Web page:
" '... the passenger, while not absolved from the duty of exercising care for his own safety, has the right to presume that the tracks intervening between the places where he is obliged to alight and the station will be kept safe while he is crossing; so that the mere fact that he fails to look and listen for an approaching train before attempting to cross, will not necessarily be ascribed to his contributory negligence, and will not prevent a recovery of damages if he [6 Cal.2d 601] is struck by such train.' " (3 Thompson on Negligence, p. 175.)
In the Wilkinson case it was held that the station rule applies to electric interurban trains, as well as to steam trains. (195 Cal. 185, at 200.)  It is further held in that case that a distinction is not to be made between various types of stopping places, and that any place where trains usually and ordinarily stop to receive and discharge passengers constitutes a station. (195 Cal. 185, at 197.) In that case, as in the instant case, trains stopped at the station in question on signal. In the Wilkinson case there was a small waiting room about eight feet wide by ten feet long, with three blank walls, and the fourth and open side facing the tracks. In the instant case there was only a bench on the platform on each side of the tracks for passengers, but said platforms, located upon the private right of way of the railroad, nevertheless constituted a station.
Where a street railway operates on the public streets it is generally held that the station rule is inapplicable. (Choquette v. Key System Transit Co., 118 Cal.App. 643, at 653 [5 PaCal.2d 921].) The public has as much right to be upon the street as a person boarding or leaving a train, and in such a situation it is ordinarily held that the relation of passenger and carrier, and the ensuing obligation of the carrier to use more than ordinary care, exists only while the passenger is actually on the train. But in the instant case the tracks, station platforms and crosswalks were on the private right of way of the railway, and plaintiff was injured while on railroad premises. The row of posts on each side of the tracks prevented use of the right of way as a general intersection at Nineteenth Street.
Plaintiff herein testified that when she had proceeded about 80 feet easterly she stopped and looked to the west, and listened, but neither saw nor heard the approaching train. From that point she had taken about ten steps diagonally towards the west crosswalk when she was hit. As noted above, between the tracks there is a row of poles, 100 feet apart. Plaintiff was standing a few feet from one of these poles when she looked to the west just before proceeding diagonally. It is contended that the row of poles interfered with her outlook. The jury viewed the premises. Applying the station rule, it was for the jury to pass upon the credibility [6 Cal.2d 602] of plaintiff's testimony and to determine whether she was guilty of contributory negligence.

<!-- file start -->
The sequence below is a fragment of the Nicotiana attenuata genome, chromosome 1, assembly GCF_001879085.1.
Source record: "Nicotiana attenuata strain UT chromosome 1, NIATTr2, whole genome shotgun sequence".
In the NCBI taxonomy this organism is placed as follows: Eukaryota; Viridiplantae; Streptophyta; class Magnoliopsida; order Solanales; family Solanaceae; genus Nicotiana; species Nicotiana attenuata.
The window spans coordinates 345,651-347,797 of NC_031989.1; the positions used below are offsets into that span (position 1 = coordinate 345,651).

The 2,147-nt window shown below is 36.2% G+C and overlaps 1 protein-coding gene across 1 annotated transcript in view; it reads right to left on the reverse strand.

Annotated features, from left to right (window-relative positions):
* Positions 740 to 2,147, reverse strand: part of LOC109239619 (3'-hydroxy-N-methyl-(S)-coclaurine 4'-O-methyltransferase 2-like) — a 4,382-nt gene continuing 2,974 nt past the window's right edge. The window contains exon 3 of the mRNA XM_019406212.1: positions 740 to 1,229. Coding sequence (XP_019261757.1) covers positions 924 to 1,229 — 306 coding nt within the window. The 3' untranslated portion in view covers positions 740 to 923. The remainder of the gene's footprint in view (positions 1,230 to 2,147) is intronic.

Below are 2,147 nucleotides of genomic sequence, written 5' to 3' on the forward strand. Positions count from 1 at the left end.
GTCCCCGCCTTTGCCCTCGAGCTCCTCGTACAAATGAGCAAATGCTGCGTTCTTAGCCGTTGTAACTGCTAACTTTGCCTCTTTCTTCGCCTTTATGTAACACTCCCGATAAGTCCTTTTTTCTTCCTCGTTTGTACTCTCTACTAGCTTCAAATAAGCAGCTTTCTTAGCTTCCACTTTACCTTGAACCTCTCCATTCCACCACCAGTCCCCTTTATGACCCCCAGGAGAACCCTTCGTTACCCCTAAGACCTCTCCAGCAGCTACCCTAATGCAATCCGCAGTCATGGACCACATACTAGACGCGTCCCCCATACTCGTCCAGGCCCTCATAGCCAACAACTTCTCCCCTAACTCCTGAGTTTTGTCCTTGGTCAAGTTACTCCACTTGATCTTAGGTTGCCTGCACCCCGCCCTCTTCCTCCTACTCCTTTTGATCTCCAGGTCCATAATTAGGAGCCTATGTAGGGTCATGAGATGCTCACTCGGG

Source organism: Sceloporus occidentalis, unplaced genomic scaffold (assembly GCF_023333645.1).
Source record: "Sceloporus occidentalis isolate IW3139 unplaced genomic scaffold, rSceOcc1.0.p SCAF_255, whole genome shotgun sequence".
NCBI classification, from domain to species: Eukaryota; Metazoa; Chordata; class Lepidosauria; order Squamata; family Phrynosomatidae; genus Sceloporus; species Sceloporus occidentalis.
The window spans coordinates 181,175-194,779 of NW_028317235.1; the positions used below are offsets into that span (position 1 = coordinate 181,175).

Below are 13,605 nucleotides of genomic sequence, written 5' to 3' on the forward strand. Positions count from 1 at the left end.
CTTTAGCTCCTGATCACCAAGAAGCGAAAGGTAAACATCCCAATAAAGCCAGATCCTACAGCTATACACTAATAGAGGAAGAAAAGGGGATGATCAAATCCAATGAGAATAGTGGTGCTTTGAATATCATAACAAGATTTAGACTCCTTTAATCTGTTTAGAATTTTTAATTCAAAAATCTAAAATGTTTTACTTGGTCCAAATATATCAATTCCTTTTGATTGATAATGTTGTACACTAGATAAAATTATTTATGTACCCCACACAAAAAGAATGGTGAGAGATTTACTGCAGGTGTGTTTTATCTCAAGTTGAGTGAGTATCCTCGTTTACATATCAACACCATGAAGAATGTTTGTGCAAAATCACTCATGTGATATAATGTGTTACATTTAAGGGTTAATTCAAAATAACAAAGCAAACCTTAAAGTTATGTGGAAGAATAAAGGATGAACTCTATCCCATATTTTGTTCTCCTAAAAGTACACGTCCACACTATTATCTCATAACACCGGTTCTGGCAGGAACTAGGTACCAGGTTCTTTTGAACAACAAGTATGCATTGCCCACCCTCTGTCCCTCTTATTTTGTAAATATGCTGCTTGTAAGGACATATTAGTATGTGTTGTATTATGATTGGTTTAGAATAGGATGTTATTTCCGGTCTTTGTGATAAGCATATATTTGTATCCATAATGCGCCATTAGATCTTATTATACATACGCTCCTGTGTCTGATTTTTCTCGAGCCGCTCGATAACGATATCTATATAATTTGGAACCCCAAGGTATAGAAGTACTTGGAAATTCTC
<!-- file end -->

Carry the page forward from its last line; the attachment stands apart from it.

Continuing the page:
The case of Trulsson v. Southern Pacific Co., 42 Cal.App. 404 [183 P. 686], strongly relied on by appellant for reversal, is distinguishable on its facts. Plaintiff in that case was the holder of a commutation book between Palo Alto and San Francisco. He boarded a train of defendant at San Francisco, the first stop of which was San Jose. The conductor refused his demand to stop the train at Palo Alto station, but finally, upon his insistence agreed to stop it in the switch and freight yards about 1200 feet beyond the Palo Alto station. Instead of proceeding back to the station by a smooth path along the side of the track where he had alighted, plaintiff walked obliquely across the several tracks of defendant railroad which were east of the track where he had alighted, over the rough ground and raised rails of defendant's switch yard, until he was struck by a northbound train. In holding that plaintiff was guilty of contributory negligence as a matter of law, the appellate court emphasized the fact that when he was injured plaintiff was upon tracks of the railroad "at a point other than the regular station or stopping place of such trains, and at a place where persons, whether or not they held the relation of passenger of the carrier, were not expected to be, and where trains were not accustomed to stop".